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Museum of Endangered Sounds keeps vintage noises alive
The din of typewriters and Tamogatchis lives on.
The relentless progression of human technology leaves us with many relics: the Walkman, the Game Boy, the payphone, the VCR. But there’s a aspect to these devices that isn’t preserved when you let them gather dust on a basement shelf: their signature beeps, clicks, and whirrings.
In the interest of salvaging these obsolete noises, Brendan Chilcutt has since 2012 maintained the Museum of Endangered Sounds, for which he aims to complete data collection by 2015. Then he’ll “spend the next seven years developing the proper markup language to reinterpret the sounds as a binary composition.” Suggestions of exhibits to include are welcome.
The site is already fascinating place to click around; depending on your age, you’ll be transported by the original default Nokia ringtone, or the Windows 95 startup chords. The AOL Instant Messenger alerts in particular take me back—someone wants to chat! Is it the devastatingly cute girl I have a crush on? No, just one of my fellow nerds. But hope lives on.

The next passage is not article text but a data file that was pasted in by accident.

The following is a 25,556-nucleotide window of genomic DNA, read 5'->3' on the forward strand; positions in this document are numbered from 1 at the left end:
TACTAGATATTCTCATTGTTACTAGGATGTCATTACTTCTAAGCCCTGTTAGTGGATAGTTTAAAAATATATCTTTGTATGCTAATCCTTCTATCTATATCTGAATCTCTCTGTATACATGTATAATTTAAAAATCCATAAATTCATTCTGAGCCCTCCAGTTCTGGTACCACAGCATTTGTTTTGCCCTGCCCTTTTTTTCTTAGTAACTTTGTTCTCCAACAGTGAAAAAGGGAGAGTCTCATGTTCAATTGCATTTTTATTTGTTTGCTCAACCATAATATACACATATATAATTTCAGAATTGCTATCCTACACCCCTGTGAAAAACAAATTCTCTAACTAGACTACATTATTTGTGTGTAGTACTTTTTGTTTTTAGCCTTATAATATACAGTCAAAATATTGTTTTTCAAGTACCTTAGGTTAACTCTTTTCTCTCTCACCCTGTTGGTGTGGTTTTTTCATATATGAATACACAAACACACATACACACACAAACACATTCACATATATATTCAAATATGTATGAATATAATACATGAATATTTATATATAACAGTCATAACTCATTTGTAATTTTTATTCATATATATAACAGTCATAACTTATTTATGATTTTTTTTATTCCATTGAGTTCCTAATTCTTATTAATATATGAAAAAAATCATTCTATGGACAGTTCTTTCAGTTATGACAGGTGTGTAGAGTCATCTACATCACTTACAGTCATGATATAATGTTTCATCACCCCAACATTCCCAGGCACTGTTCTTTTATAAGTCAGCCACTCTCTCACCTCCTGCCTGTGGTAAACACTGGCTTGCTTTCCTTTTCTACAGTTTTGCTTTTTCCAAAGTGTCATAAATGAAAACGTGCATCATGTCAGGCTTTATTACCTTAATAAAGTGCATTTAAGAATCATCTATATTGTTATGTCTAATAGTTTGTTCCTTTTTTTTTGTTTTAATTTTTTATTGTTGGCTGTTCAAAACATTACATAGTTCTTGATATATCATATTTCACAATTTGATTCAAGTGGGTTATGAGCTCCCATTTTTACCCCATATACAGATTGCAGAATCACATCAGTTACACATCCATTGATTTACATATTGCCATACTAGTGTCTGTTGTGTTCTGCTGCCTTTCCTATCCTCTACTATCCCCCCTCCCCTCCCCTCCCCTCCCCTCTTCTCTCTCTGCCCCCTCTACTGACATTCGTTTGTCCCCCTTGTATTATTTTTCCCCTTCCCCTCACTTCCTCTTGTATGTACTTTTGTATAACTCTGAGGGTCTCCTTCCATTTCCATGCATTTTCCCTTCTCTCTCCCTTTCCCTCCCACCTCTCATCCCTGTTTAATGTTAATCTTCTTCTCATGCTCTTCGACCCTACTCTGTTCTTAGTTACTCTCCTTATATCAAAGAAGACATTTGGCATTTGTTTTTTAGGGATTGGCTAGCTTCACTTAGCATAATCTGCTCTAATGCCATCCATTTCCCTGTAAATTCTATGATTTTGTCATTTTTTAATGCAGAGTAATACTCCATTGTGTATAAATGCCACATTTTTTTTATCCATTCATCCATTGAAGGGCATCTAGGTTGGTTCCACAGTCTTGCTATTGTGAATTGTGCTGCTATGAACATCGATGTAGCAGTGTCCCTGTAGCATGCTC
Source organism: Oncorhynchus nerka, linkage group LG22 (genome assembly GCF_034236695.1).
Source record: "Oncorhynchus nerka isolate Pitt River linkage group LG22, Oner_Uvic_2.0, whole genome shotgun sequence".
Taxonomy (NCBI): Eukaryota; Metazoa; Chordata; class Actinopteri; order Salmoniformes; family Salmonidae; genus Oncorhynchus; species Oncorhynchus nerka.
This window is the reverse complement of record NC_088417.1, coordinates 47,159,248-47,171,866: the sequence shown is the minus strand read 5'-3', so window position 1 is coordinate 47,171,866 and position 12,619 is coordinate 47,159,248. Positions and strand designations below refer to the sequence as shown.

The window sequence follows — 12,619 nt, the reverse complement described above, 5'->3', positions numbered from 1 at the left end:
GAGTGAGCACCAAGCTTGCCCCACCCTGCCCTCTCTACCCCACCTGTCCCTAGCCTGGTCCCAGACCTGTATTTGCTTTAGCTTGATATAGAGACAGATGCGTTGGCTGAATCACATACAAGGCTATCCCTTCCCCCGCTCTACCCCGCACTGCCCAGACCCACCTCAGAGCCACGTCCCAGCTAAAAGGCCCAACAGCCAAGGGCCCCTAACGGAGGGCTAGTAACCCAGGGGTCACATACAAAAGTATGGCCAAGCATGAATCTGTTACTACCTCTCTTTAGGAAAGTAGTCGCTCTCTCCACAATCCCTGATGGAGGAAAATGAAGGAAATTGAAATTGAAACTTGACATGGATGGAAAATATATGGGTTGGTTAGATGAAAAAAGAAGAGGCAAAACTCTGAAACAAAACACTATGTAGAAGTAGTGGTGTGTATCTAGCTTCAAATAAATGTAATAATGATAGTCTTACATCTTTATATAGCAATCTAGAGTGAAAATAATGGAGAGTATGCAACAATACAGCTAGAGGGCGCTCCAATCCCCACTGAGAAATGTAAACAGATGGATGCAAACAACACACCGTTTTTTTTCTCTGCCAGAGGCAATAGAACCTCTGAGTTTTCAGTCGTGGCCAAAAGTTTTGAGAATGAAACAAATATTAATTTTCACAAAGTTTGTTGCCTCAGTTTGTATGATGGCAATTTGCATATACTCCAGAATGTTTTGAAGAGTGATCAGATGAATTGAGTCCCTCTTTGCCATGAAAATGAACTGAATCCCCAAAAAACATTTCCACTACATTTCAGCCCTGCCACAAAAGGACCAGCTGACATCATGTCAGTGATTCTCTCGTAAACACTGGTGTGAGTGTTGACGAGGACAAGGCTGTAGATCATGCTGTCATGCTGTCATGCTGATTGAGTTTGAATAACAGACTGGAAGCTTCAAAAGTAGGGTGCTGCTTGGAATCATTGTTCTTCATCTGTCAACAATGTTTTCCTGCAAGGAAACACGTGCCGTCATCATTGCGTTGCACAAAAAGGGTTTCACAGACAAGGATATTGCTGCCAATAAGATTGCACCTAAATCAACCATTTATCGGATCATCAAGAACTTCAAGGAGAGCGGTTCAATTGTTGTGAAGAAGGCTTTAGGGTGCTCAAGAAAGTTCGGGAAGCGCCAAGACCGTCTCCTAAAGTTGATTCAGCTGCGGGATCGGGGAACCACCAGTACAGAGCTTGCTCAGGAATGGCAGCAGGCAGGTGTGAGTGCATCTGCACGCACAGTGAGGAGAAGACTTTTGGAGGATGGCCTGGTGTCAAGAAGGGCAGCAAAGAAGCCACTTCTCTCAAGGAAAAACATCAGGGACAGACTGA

When technology reaches a stage of silent frictionlessness, Chilcutt says, these audio files will offer some of the most direct links to our mechanical past. Nice to have them all in one place.
Miles Klee is a novelist and web culture reporter. The former editor of the Daily Dot’s Unclick section, Klee’s essays, satire, and fiction have appeared in Lapham’s Quarterly, Vanity Fair, 3:AM, Salon, the Awl, the New York Observer, the Millions, and the Village Voice. He's the author of two odd books of fiction, 'Ivyland' and 'True False.'